This is the point at which our users find us–through a “deep google search” as one person put it. They’ve been put through the wringer and they’re tired. They’re impatient. They don’t give a damn about syntax or being a coder. They just want a working prototype of their idea that they can customize.

Learning to build is very different than learning to code. But everyone still teaches it the same way. We get it because we are those entrepreneurs trying to bring our ideas to the web. It’s why we had the idea for BaseRails in the first place. We want to truly empower someone to feel that they can hack together something that works. Instead of focusing on the code, we focus on building with a combination of code, outside tools, and resources that are needed to get your app live.

This is all just a roundabout way of saying that if you haven’t experienced the pain yet, if you’re not at least in the “hurts whole lot” category, we might not be the solution for you. Our most avid users, the ones who’ve gone through our course multiple times, they’ve felt the pain and they’re determined that this time will be different.

With that said, by no means do we have the perfect solution. Through feedback from our early students, we think we’re on the right track with this whole practical, results-focused building thing. We’re also learning from you guys and if the story I outlined above sounds eerily familiar, please reach out and share your journey. We’re always brainstorming ways to make your life easier as an entrepreneur and hacker.

Seriously, reach out. It makes us feel like we’re not the only Joe Schmoes out there who care about this stuff.

- Susie

Debugging 5 Common Localhost Errors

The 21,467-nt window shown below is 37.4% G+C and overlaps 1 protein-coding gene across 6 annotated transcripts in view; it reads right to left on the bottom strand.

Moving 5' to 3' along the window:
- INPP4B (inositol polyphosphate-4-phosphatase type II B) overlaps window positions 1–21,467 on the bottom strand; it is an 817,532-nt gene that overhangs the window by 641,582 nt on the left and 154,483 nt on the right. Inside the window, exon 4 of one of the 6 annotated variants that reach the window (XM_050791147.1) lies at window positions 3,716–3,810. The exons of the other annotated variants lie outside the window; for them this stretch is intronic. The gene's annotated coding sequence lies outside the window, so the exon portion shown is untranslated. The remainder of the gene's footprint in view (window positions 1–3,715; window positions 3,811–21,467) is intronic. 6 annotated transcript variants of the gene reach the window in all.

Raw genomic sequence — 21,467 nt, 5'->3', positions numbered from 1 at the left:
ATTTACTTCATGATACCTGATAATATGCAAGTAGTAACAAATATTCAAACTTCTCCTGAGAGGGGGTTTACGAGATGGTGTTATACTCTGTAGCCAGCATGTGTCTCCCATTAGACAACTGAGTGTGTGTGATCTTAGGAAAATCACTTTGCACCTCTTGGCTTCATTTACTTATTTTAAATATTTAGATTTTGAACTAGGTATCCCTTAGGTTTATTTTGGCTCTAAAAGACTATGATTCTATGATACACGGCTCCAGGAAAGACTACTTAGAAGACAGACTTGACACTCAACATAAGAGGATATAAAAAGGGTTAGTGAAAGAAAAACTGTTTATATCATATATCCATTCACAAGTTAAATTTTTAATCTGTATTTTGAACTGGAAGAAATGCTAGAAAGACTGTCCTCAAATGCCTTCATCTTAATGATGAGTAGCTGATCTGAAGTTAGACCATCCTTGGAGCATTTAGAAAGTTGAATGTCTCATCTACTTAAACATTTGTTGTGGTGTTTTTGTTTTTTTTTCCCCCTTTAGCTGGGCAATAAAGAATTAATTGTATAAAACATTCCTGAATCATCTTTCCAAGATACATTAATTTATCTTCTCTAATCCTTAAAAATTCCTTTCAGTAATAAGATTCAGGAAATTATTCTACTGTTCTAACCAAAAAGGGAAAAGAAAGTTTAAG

I keep getting this error

“I keep getting this error!”

A huge part of what we do here at BaseRails is helping you troubleshoot errors. For everyone who’s learning to code, there’s a steep learning curve in reading error messages and actually understanding how to fix them. I used to dread the red and white error page that showed up instead of my actual app. It would make me feel helpless and frustrated and I’d sometimes break other parts of my app while trying to fix the problem. The worst of the errors would set me back by days, Googling all the keywords I could think of, yet unable to understand the technical terms on any of the 15 tabs I’d opened. Note: if this happens to you while going through BaseRails, please email us and we’ll help!

When you go through our course, we expect you to encounter these error messages sometimes – occasionally, we even intend for this to happen! It’s all a natural part of the learning process. We’ve had students email us with their screenshots when they encounter these errors and I’ve compiled a list of some common errors you’ll see on localhost and what to do about it.

#1.  Error photo-Rails server

If you go to localhost:3000 and get this error message or something else along the lines of “…could not connect to localhost:3000″, this just means your Rails server isn’t running. Go into your command line, make sure you navigate into your app folder, and type “rails server”. Once it’s running, go back to your browser and refresh the page. It should now be running.

#2 error-migration

When you see a “PendingMigrationError”, it means you’ve asked Rails to change your database, but you haven’t finished making the changes. To actually initiate this change, go into your command line and type”rake db:migrate”. Whenever you run this command, you have to also remember to restart your Rails server by quitting out of it (type “Command+C”) and then reopening it (type “rails server”).

#3 error-syntax